|8/30/2012 12:01:00 AM|
Western wit and wisdom: Katie Lee, Gail Steiger headline 'Folk Sessions'
Poets Katie Lee and Gail Steiger perform at the Prescott Center for the Arts in a Folk Sessions evening of storytelling Friday.
The Daily Courier
Katie Lee, whose celebrity extends from environmental activism to fame as an author and folk performer, takes center stage in an evening of storytelling Friday at the Prescott Center for the Arts.
The special event also features cowboy poet Gail Steiger and Arizona Culture Keeper Jody Drake. Drake described the trio as "three separate artists who express their art in three different ways." The show starts at 7 p.m. Tickets are $12 and are available by calling PCA at 445-3286. For information, visit www.folksessions.com.
Lee, now in her early 90s, isn't running out of the steam that launched her career decades ago. The native Arizonan and Jerome resident started out in 1948 as a stage and screen actress, performing bit parts in motion pictures in Hollywood and running parts in major NBC radio shows, such as "The Great Gildersleeve" and "The Railroad Hour" with Gordon McRae. In the early 1950s, Lee left Hollywood and spent the next 10 years "singing folksongs to her guitar" in coffeehouses and cabarets across the United States, Canada and Mexico.
Lee's vigor has also shown itself in her passion for Glen Canyon and the Colorado River. She expressed this in her book, "All My Rivers Are Gone," which details her many years journeying down the Colorado and her exploration of Glen Canyon. In 1953, she was the 175th person to run the Grand Canyon after John Wesley Powell's first run in 1869 and the third woman to run all the rapids in the Grand Canyon. Because of her affinity for Glen Canyon, she forged a protest against Glen Canyon Dam, a structure she lamented because "it left a truncated Grand Canyon to shift for itself with intermittent flows of ice water - a river no more."
In addition to being a popular performer, Lee has been a prolific author. Her first book was "Ten Thousand Goddam Cattle: A History of the American Cowboy in Song, Story and Verse," and another, "Sandstone Seduction," is a collection of essays about growing up "in the laid-back town of Tucson with her cowboy buddies and Mexican border friends."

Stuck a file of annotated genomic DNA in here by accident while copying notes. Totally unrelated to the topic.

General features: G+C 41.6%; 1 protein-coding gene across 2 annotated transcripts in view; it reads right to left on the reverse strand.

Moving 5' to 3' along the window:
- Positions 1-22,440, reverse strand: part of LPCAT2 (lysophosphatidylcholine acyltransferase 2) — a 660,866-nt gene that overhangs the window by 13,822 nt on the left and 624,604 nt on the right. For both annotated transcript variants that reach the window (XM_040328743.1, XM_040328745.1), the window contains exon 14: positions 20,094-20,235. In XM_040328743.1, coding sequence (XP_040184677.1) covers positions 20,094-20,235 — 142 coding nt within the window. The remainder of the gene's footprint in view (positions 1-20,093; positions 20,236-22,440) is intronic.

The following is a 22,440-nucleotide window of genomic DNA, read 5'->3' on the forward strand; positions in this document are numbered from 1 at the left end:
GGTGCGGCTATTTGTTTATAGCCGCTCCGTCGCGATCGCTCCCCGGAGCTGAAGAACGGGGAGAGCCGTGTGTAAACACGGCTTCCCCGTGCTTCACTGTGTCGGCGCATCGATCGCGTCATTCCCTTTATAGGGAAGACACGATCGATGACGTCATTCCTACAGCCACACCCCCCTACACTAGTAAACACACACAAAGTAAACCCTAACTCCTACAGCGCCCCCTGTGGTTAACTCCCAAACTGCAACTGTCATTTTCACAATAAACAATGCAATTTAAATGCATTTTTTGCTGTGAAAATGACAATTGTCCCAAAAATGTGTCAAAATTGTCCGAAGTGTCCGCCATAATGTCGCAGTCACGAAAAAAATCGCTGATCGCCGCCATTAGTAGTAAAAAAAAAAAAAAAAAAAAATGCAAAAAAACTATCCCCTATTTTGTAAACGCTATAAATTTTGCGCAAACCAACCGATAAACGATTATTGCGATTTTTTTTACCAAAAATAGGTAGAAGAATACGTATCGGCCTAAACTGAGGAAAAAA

Lee's performance at Prescott Center for the Arts will entertain the audience with readings from her free-verse Western adventure called, "The Ballad of Gutless Ditch," which she wrote in the 1950s "driving the folk song circuit across the country," she said. These were long drives from East to West in her '55 T-Bird, always with a pad and pencil at her side so she could jot down what came to her.
"The lines just dropped out of the goddam sky," she said of her ballad, and she kept adding more as she traveled. "The story just took me along, but I had to get in the car and drive" so that the story would flow. The 60-page poem that she composed came out in book form this past January. It is the story of four "pat Western characters of the late 1880s" and what happens to them, with several "mysterious twists," Lee said.
The lines of "The Ballad of Gutless Ditch" had just popped into her head, and finding an artist to illustrate her book was serendipitous as well, she said. Lee's search was futile until her artist friend Robin Anderson came to her home for a visit and seized the opportunity to draw etchings to illustrate her story.
Anderson, a landscape painter, produced "a dozen gorgeous etchings," she said. "The etchings are worth the whole book."
Drake made a play out of "The Ballad of Gutless Ditch," which was on the Sharlot Hall Museum stage twice, and Lee herself has performed it for audiences. But she wanted the story to reach even more people, so she decided to publish it.
"Before I die, I'm going to get this story out there," she said. "People will love it."
Drake and Steiger will dig into their pasts, too, with anecdotal yarns. Drake will talk of her "colorful days" spent in her father Joe Baker's rock quarry in Drake. Steiger will talk about Lee, his lifelong friend, and his grandfather, Gail Gardner, a Prescottonian who left an indelible mark on the community.
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